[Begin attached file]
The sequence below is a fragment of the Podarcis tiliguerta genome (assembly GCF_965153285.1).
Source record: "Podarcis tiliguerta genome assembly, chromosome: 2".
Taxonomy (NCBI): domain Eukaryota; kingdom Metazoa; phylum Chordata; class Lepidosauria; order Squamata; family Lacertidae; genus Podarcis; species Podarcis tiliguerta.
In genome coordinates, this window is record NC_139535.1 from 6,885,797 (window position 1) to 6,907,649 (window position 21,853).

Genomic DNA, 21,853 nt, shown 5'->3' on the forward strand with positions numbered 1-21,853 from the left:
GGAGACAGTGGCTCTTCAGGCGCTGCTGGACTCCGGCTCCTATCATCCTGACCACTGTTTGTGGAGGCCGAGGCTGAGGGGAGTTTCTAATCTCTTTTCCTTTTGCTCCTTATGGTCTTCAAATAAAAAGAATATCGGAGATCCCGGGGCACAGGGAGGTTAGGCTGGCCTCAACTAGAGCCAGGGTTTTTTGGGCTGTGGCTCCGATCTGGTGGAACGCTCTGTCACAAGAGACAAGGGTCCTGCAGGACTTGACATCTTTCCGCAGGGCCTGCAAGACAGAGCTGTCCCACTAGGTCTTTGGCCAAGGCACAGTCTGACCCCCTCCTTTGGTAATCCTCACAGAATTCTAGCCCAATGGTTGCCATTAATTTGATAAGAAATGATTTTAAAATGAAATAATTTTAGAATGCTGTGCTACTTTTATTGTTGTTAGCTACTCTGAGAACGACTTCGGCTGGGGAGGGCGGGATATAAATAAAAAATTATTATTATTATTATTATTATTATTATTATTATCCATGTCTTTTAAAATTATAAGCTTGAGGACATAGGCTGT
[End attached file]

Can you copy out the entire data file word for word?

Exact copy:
The sequence below is a fragment of the Podarcis tiliguerta genome (assembly GCF_965153285.1).
Source record: "Podarcis tiliguerta genome assembly, chromosome: 2".
Taxonomy (NCBI): domain Eukaryota; kingdom Metazoa; phylum Chordata; class Lepidosauria; order Squamata; family Lacertidae; genus Podarcis; species Podarcis tiliguerta.
In genome coordinates, this window is record NC_139535.1 from 6,885,797 (window position 1) to 6,907,649 (window position 21,853).

Genomic DNA, 21,853 nt, shown 5'->3' on the forward strand with positions numbered 1-21,853 from the left:
GGAGACAGTGGCTCTTCAGGCGCTGCTGGACTCCGGCTCCTATCATCCTGACCACTGTTTGTGGAGGCCGAGGCTGAGGGGAGTTTCTAATCTCTTTTCCTTTTGCTCCTTATGGTCTTCAAATAAAAAGAATATCGGAGATCCCGGGGCACAGGGAGGTTAGGCTGGCCTCAACTAGAGCCAGGGTTTTTTGGGCTGTGGCTCCGATCTGGTGGAACGCTCTGTCACAAGAGACAAGGGTCCTGCAGGACTTGACATCTTTCCGCAGGGCCTGCAAGACAGAGCTGTCCCACTAGGTCTTTGGCCAAGGCACAGTCTGACCCCCTCCTTTGGTAATCCTCACAGAATTCTAGCCCAATGGTTGCCATTAATTTGATAAGAAATGATTTTAAAATGAAATAATTTTAGAATGCTGTGCTACTTTTATTGTTGTTAGCTACTCTGAGAACGACTTCGGCTGGGGAGGGCGGGATATAAATAAAAAATTATTATTATTATTATTATTATTATTATTATTATCCATGTCTTTTAAAATTATAAGCTTGAGGACATAGGCTGT